Tips for the Campus Visit Experience

Becky Morehouse

Becky Morehouse

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Even as virtual visits increasingly offer a viable alternative to the traditional visit for some, there is every indication that the in-person campus visit remains a significant predictor that a student will enroll.

For the most part, colleges have responded to this student interest and though the size and even number of visit groups is smaller, they still represent an important opportunity to connect with students.

Break the larger campus visit experience into three sub-experiences: pre-visit, visit, and post-visit.

Before the visit

  • Try it out! Go to the website, sign up and follow the process.
    • Are the date and time confirmed?
    • Are parking directions provided?
    • Is the length of the visit listed?
    • Is there a clear agenda?
    • Is lunch included or not?
    • Contact information to change
  • Reminders. What is our reminder sequence?
  • Designate a powerful, seasoned campus visit director and free that person from non-visit-related activities.
  • Role-play difficult questions. Personal answers are great but a poor answer that isn’t informed can mean the end of the next step.

Day of the visit

  • First touch. What is the first personal experience they will have? Is it a personalized parking spot, someone to greet them at the door? How far do they get on campus before they have a personal touch?
  • Start promptly. Don’t give extra minutes to late people and delay those who were on time. They might have a long travel day.
  • Segment and customize their visit so it focusses directly on their needs and expectations.
  • Allow for change. If they would like to meet with the soccer coach but didn’t sign up, do what you can to adjust groups. Consider some “stand-by” options.
  • Reposition your virtual tour/visit as a precursor to a live visit, not a replacement.
  • Remember the goal of the campus visit is engagement, not education. The events, including speakers, must capture the hearts and minds of prospective students and families. Avoid longish speeches.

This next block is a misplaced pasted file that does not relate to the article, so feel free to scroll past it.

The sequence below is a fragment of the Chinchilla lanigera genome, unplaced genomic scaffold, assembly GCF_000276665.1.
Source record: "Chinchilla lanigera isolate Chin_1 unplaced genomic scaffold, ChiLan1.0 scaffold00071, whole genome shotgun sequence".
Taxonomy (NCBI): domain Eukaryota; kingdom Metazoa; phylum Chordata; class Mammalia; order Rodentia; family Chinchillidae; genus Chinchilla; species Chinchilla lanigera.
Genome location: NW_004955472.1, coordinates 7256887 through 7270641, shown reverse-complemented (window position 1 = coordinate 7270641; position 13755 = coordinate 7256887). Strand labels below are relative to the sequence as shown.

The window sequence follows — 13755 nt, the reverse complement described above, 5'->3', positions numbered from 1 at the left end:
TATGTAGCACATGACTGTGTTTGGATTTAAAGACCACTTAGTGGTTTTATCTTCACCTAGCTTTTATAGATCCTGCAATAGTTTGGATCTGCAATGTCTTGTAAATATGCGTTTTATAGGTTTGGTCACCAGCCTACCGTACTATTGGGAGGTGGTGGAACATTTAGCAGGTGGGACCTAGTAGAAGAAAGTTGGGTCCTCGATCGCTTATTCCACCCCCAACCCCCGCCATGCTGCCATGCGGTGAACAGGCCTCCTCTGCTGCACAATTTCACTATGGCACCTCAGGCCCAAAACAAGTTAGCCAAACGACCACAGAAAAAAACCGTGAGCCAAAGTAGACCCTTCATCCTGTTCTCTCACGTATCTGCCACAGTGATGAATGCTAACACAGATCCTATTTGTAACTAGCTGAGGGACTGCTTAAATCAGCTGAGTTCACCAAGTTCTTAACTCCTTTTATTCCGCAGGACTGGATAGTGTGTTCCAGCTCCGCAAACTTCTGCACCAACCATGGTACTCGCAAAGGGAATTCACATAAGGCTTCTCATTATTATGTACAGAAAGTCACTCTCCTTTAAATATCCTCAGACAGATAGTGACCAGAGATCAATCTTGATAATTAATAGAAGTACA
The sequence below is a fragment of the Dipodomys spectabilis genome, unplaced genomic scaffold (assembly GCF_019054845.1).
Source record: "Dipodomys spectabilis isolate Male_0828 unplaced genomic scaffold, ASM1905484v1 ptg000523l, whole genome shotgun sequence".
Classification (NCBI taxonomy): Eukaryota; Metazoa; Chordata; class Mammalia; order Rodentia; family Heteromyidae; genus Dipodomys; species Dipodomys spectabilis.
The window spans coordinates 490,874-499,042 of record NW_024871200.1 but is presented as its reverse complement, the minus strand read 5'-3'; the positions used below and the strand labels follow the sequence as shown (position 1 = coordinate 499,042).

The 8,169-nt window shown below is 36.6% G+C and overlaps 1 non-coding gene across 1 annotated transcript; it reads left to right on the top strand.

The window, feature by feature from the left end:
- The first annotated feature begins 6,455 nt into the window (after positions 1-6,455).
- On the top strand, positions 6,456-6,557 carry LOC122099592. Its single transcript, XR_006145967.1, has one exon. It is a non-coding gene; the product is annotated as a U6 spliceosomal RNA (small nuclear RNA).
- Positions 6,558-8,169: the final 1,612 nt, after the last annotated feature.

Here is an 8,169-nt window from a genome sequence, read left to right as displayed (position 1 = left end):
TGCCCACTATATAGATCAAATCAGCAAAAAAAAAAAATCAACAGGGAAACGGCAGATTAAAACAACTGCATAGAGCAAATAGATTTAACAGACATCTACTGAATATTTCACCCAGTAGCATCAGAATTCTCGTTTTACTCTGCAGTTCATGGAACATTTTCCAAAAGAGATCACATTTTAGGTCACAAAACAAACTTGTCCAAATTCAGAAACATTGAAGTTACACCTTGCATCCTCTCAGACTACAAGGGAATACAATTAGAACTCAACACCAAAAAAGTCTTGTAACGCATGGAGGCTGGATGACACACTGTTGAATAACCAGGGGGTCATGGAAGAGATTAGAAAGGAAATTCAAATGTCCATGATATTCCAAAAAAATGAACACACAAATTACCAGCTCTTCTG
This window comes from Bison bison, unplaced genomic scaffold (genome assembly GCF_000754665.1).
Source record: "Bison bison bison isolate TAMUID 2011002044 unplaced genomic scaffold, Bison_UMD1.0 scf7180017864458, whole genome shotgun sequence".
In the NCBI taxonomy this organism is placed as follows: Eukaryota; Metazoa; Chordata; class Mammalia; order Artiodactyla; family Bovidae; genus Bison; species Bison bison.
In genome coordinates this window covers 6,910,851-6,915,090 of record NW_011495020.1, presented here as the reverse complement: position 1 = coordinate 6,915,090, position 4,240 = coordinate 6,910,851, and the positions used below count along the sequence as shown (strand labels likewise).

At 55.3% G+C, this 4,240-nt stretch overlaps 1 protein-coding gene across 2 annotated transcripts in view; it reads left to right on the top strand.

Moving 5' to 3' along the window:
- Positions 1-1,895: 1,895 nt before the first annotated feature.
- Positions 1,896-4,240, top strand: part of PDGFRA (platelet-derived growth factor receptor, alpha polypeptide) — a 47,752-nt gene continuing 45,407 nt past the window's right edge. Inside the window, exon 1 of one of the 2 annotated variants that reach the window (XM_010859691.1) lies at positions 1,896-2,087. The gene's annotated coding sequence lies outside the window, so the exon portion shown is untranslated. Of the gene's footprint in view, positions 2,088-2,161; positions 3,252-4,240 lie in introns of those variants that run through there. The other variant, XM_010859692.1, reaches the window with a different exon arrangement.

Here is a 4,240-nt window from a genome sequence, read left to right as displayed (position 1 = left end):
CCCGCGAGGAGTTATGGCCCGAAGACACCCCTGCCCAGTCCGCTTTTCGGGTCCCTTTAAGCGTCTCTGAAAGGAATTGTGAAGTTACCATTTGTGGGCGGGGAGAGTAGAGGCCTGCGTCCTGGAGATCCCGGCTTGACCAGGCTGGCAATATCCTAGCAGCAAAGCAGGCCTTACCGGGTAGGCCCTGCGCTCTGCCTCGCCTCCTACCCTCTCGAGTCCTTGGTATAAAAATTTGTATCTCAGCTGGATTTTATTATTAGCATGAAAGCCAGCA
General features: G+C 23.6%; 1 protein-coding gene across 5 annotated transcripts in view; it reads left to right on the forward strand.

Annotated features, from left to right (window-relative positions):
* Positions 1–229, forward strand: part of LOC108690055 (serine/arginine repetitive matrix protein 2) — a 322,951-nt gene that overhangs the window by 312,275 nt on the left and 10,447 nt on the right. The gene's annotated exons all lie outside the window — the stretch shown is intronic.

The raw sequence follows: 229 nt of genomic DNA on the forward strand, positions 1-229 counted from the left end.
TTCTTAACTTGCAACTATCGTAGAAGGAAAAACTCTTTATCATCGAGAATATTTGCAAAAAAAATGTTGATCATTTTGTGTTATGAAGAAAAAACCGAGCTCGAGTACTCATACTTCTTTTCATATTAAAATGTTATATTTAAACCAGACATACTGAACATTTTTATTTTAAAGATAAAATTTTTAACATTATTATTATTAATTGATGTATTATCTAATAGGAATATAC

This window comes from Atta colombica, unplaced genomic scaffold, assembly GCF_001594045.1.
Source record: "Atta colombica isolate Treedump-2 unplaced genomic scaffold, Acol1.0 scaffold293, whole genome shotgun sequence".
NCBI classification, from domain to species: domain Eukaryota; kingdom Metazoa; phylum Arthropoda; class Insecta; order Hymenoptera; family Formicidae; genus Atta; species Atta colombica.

• Wherever possible, match prospective students with current students and prospective parents with current parents. Don’t forget that engaged students want to meet the faculty and see the facilities. From their perspective, it is all about fit and a big part of fit is access.
  • Make sure you cover not only what makes your campus great, but what makes the surrounding locale great as well. Again, this content should be customized for each student segment.

After the visit

  • Have them drop off feedback immediately after. Don’t make the name required.
  • Specifically, ask for one thing that you can do better. Or ask what other tours did that they like that you didn’t do. Asking general rating questions will not provide honest feedback to improve.
  • Make sure updated communication recognizes that they did visit campus.
  • Conduct a visit post-mortem. What did you and your staff learn? How can you make the next visit event even more compelling? What tanked? What exceeded expectations?

Additional insights

  • Shop your competitors! Because your goal is to have the best visit experience of our top five or six competitors, make sure that you visit their schools at least every other year. Also, visit other schools that have a reputation for providing an outstanding visit.
  • Remember, the job of the admissions office is to get the student to visit. The job of the entire campus community is to make the visit a great one.

What is a mystery shopping audit? We offer a range of visit assessments and visit enhancement strategies. Reach out to us to start the conversation.

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